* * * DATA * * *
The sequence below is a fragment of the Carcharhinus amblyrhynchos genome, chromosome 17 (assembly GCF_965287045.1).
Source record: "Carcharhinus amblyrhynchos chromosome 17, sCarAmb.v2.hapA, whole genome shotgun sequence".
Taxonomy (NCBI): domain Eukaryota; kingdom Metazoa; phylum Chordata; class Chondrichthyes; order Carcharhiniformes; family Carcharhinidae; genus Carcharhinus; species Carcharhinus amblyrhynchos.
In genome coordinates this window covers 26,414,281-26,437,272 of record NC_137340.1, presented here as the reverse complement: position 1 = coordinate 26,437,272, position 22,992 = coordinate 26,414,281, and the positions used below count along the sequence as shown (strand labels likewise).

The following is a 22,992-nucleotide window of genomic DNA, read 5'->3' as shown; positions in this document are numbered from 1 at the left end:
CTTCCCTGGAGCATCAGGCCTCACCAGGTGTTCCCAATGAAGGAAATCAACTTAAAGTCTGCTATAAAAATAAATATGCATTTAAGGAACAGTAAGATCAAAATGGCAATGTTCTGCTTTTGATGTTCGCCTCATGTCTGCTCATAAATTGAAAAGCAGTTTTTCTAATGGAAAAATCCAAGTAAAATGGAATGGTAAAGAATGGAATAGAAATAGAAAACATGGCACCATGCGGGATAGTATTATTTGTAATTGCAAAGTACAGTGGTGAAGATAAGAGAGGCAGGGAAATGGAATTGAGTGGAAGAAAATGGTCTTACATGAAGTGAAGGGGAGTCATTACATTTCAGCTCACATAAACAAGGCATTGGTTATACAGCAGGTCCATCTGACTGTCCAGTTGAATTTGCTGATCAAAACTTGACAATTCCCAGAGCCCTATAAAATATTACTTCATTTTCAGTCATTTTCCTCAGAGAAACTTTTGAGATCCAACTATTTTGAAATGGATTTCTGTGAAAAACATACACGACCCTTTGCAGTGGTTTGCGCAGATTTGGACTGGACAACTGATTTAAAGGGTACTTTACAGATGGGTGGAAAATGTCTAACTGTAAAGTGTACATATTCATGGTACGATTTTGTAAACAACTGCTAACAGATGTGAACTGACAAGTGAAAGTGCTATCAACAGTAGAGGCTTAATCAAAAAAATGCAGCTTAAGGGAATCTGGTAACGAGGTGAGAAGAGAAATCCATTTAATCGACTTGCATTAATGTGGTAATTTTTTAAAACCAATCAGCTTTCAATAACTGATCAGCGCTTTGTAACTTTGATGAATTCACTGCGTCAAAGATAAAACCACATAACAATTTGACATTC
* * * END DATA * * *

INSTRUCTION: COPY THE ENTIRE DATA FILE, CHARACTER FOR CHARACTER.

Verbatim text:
The sequence below is a fragment of the Carcharhinus amblyrhynchos genome, chromosome 17 (assembly GCF_965287045.1).
Source record: "Carcharhinus amblyrhynchos chromosome 17, sCarAmb.v2.hapA, whole genome shotgun sequence".
Taxonomy (NCBI): domain Eukaryota; kingdom Metazoa; phylum Chordata; class Chondrichthyes; order Carcharhiniformes; family Carcharhinidae; genus Carcharhinus; species Carcharhinus amblyrhynchos.
In genome coordinates this window covers 26,414,281-26,437,272 of record NC_137340.1, presented here as the reverse complement: position 1 = coordinate 26,437,272, position 22,992 = coordinate 26,414,281, and the positions used below count along the sequence as shown (strand labels likewise).

The following is a 22,992-nucleotide window of genomic DNA, read 5'->3' as shown; positions in this document are numbered from 1 at the left end:
CTTCCCTGGAGCATCAGGCCTCACCAGGTGTTCCCAATGAAGGAAATCAACTTAAAGTCTGCTATAAAAATAAATATGCATTTAAGGAACAGTAAGATCAAAATGGCAATGTTCTGCTTTTGATGTTCGCCTCATGTCTGCTCATAAATTGAAAAGCAGTTTTTCTAATGGAAAAATCCAAGTAAAATGGAATGGTAAAGAATGGAATAGAAATAGAAAACATGGCACCATGCGGGATAGTATTATTTGTAATTGCAAAGTACAGTGGTGAAGATAAGAGAGGCAGGGAAATGGAATTGAGTGGAAGAAAATGGTCTTACATGAAGTGAAGGGGAGTCATTACATTTCAGCTCACATAAACAAGGCATTGGTTATACAGCAGGTCCATCTGACTGTCCAGTTGAATTTGCTGATCAAAACTTGACAATTCCCAGAGCCCTATAAAATATTACTTCATTTTCAGTCATTTTCCTCAGAGAAACTTTTGAGATCCAACTATTTTGAAATGGATTTCTGTGAAAAACATACACGACCCTTTGCAGTGGTTTGCGCAGATTTGGACTGGACAACTGATTTAAAGGGTACTTTACAGATGGGTGGAAAATGTCTAACTGTAAAGTGTACATATTCATGGTACGATTTTGTAAACAACTGCTAACAGATGTGAACTGACAAGTGAAAGTGCTATCAACAGTAGAGGCTTAATCAAAAAAATGCAGCTTAAGGGAATCTGGTAACGAGGTGAGAAGAGAAATCCATTTAATCGACTTGCATTAATGTGGTAATTTTTTAAAACCAATCAGCTTTCAATAACTGATCAGCGCTTTGTAACTTTGATGAATTCACTGCGTCAAAGATAAAACCACATAACAATTTGACATTC